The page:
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I donât normally read books written for middle schoolers, but I was in the childrenâs section of my local library picking up a book for my daughter the other day when I noticed a book with a bright yellow cover with a pretty Indian girl entitled My Basmati Bat Mitzvah, written by Paula J. Freedman, on display. I opened the book and started to read the summary on the inside cover:Â âFor Tara Feinstein, life with her Jewish-Indian-American family is like a bowl of spicy matzoh ball soup. Itâs a mix of cultures that is sometimes delicious, and sometimes confusing…â
I was hooked, and I immediately checked out the book. As someone who devotes my days to working with interfaith couples and families and advocating for a welcoming Jewish community, I couldnât wait to start reading.
And I wasnât disappointed. It was a lot of fun to read the story of Taraâs desi mispachaâa term that Tara describes in the book as a âHindi + Yiddish made up term meaning a family thatâs a little bit Indian and a little bit Jewish. Nicer than âHin-JewââŚâ I appreciated how the author depicted Taraâs struggles as she prepares to become a
Taraâs Indian mother converted to Judaism years earlier, before marrying her father, but Tara still feels a deep connection to her Indian family and her Indian heritage. She deeply loved her mothersâ parents who lived in India and died several years earlier. She feels a special bond to her Nanaji (her motherâs father) and wants to be sure that celebrating her Bat Mitzvah wonât make her forget him. She adores Indian food, and though her mother doesnât cook, her fatherâwho grew up Jewish in Americaâmakes great Indian food. Tara loves to watch and act out scenes from Bollywood movies. And for good luck, she rubs the statue of Ganesha that sits on her dresser.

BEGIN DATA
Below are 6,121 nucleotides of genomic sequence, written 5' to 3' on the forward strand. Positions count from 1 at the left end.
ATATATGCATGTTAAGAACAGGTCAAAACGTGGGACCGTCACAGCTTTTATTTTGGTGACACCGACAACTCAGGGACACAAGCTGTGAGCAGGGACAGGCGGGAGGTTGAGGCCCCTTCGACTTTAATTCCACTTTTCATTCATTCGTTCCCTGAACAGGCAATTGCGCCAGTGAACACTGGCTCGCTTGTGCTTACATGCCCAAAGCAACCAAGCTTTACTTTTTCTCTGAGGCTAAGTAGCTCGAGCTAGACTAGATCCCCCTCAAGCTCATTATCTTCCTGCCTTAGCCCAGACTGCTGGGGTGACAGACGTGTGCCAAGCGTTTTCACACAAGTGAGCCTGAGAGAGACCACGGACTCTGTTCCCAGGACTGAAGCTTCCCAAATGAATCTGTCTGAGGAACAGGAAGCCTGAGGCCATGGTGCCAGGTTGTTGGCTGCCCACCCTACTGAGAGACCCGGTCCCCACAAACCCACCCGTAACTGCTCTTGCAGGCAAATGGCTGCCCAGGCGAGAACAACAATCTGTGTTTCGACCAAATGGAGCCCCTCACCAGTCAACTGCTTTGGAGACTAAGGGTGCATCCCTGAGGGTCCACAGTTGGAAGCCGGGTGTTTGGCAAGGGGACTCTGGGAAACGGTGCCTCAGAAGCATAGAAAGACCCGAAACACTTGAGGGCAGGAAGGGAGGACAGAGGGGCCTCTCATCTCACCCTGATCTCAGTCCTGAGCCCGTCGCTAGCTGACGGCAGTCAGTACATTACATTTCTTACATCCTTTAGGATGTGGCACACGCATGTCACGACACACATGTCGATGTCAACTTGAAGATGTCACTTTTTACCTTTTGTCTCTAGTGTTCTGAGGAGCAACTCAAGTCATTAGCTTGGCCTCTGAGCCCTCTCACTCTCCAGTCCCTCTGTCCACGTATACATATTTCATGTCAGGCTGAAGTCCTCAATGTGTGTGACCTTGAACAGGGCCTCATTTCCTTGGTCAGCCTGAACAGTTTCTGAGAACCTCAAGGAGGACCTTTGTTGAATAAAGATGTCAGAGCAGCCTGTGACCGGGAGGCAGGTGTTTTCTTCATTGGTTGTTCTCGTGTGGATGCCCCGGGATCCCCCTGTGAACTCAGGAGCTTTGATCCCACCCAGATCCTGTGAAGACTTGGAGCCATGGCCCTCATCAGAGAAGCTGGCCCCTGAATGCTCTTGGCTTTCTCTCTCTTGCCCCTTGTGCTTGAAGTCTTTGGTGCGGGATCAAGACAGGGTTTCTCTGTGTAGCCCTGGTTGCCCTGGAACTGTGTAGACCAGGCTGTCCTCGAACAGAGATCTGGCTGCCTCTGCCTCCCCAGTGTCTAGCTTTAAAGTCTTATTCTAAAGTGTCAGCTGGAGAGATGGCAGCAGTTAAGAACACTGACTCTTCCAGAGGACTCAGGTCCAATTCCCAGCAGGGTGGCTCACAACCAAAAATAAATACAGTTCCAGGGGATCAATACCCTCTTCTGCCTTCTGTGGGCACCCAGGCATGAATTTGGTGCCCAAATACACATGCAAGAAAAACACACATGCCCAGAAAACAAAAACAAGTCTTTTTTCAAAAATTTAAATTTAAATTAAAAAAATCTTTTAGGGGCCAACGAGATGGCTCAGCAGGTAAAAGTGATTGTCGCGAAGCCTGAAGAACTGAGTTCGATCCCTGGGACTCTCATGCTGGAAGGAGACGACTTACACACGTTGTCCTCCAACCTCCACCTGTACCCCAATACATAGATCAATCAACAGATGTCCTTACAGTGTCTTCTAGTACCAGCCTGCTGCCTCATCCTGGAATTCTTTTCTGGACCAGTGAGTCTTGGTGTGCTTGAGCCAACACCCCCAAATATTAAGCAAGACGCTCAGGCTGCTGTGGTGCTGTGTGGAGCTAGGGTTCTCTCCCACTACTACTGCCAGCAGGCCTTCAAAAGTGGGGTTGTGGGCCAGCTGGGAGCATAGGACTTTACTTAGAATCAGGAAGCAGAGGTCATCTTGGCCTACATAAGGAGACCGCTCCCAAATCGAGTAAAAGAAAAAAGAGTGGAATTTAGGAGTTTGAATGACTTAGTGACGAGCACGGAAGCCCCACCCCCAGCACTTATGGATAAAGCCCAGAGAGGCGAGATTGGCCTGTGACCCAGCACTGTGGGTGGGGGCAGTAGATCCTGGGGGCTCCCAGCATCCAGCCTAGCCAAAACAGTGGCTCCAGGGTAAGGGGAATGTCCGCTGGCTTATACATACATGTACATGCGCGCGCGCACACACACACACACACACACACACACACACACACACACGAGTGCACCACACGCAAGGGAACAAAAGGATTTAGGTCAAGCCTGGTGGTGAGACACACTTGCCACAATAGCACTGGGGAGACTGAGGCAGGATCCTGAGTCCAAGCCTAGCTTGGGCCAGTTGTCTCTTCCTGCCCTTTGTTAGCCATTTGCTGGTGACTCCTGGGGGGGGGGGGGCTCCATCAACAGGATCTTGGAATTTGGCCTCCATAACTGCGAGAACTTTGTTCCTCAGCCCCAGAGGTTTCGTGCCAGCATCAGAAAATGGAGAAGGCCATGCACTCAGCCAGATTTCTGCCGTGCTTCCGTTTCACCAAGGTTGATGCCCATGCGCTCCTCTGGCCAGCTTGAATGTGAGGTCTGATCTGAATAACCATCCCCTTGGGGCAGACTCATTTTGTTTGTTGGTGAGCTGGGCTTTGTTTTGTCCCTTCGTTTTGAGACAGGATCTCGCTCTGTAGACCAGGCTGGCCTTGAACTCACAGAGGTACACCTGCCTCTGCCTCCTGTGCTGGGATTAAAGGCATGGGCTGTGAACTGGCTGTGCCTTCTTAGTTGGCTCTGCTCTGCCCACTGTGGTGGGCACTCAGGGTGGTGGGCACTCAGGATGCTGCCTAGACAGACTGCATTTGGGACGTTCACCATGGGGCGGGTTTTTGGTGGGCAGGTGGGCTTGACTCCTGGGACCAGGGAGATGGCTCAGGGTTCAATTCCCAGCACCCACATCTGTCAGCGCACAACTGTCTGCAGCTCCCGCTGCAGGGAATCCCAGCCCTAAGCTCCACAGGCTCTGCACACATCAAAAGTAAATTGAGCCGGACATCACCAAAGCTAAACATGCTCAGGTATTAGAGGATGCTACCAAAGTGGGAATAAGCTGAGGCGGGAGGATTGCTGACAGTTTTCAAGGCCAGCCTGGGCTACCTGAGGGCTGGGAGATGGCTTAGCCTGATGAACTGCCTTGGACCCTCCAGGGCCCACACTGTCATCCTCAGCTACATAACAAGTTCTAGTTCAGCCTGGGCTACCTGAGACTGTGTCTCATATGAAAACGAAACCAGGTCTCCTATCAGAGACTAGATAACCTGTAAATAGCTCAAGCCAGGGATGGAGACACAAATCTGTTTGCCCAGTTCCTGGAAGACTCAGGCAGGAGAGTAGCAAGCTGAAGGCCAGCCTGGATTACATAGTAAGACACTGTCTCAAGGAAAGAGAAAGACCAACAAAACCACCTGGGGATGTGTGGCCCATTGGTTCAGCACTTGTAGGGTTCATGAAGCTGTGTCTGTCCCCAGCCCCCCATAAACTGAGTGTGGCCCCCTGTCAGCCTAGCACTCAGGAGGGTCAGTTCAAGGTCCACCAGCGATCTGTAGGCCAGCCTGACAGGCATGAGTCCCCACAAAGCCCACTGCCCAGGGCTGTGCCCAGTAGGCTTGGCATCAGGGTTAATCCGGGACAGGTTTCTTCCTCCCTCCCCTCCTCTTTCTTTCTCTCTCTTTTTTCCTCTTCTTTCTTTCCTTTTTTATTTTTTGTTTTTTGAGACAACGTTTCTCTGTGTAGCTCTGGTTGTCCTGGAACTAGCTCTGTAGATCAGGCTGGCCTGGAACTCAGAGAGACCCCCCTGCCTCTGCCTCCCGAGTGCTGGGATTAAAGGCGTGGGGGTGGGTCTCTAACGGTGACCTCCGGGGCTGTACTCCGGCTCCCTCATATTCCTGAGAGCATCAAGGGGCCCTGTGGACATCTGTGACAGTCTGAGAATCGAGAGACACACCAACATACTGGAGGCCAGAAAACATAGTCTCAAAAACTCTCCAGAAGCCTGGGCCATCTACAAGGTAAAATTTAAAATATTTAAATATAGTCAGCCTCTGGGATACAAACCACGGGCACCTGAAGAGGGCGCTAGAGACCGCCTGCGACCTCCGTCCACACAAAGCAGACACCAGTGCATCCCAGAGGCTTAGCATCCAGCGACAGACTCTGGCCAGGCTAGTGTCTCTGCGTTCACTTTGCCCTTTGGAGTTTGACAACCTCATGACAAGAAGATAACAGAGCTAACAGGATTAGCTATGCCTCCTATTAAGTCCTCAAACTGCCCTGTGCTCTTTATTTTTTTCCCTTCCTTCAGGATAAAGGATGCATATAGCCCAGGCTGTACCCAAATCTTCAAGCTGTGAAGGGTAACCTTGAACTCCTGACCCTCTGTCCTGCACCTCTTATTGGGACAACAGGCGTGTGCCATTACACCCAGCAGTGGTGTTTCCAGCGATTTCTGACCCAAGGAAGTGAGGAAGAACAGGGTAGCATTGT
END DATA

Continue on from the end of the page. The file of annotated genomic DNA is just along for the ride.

One particular scene in the book really struck me. When Tara realizes that a friend of hers has stolen a bracelet, Tara grabs the bracelet and goes to the store to return it. As sheâs reaching to put the bracelet back on the jewelry counter, sheâs stopped by a security guard, who thinks that Taraâs involved in the shoplifting. When she tells the security guard that her name is âTara Feinstein,â he looks at her skeptically and says to her: âNo, really.â